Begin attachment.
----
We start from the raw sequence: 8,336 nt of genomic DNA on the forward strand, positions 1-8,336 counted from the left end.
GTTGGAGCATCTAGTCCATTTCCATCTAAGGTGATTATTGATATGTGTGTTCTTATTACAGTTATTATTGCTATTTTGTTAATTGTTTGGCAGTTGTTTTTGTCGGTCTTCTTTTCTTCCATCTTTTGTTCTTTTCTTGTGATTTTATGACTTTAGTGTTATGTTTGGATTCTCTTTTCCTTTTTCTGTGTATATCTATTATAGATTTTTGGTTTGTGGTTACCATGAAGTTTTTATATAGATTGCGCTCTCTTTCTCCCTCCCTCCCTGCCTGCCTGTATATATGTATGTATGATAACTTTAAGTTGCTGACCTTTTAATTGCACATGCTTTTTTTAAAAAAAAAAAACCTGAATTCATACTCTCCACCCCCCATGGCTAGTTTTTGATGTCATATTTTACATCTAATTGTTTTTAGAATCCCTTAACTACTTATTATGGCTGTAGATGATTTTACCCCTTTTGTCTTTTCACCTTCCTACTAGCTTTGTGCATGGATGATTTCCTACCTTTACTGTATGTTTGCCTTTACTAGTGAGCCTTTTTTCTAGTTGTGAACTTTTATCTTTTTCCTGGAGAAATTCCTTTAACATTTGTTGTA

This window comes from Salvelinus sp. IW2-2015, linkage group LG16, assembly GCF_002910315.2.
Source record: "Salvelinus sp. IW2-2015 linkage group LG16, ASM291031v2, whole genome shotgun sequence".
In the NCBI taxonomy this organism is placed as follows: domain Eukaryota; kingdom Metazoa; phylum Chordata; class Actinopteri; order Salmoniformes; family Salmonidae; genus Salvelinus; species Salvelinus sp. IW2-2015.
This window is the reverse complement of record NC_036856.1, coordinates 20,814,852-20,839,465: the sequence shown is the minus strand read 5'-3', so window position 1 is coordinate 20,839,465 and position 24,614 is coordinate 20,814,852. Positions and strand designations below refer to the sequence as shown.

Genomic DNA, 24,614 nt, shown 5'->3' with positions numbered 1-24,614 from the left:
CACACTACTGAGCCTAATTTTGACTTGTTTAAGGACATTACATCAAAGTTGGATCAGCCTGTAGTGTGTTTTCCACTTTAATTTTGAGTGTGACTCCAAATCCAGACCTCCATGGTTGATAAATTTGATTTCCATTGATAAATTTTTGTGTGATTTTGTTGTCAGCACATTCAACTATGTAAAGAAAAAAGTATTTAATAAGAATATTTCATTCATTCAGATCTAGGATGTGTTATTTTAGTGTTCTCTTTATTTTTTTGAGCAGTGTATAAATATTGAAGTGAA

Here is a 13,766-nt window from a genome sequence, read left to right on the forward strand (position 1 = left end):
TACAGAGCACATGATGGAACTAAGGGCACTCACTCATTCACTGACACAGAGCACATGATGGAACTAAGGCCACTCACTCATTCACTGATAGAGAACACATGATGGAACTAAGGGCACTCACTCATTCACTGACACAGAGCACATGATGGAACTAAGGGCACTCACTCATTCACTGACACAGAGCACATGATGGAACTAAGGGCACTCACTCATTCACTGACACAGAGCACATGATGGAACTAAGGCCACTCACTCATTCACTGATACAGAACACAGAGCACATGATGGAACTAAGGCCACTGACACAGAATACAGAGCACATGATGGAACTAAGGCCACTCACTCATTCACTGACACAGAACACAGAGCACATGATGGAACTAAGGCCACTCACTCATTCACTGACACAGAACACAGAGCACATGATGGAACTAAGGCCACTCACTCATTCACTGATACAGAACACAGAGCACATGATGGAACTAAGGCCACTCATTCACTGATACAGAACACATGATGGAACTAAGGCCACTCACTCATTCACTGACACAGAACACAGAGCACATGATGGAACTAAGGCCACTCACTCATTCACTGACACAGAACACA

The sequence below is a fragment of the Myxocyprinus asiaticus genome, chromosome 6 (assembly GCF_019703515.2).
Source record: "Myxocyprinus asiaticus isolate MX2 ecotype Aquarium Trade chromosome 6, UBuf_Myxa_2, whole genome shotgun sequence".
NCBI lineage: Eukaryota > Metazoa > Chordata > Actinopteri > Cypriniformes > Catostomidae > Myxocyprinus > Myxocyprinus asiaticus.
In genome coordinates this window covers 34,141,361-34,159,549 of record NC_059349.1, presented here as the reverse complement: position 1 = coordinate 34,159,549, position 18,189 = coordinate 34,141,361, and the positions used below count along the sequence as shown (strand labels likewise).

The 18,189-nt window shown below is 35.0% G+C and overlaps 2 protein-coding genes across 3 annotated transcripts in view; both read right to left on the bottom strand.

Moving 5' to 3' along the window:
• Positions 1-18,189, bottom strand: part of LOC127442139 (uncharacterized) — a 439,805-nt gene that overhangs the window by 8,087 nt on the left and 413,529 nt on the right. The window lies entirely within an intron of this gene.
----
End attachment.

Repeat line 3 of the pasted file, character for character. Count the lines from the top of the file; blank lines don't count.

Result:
This window comes from Salvelinus sp. IW2-2015, linkage group LG16, assembly GCF_002910315.2.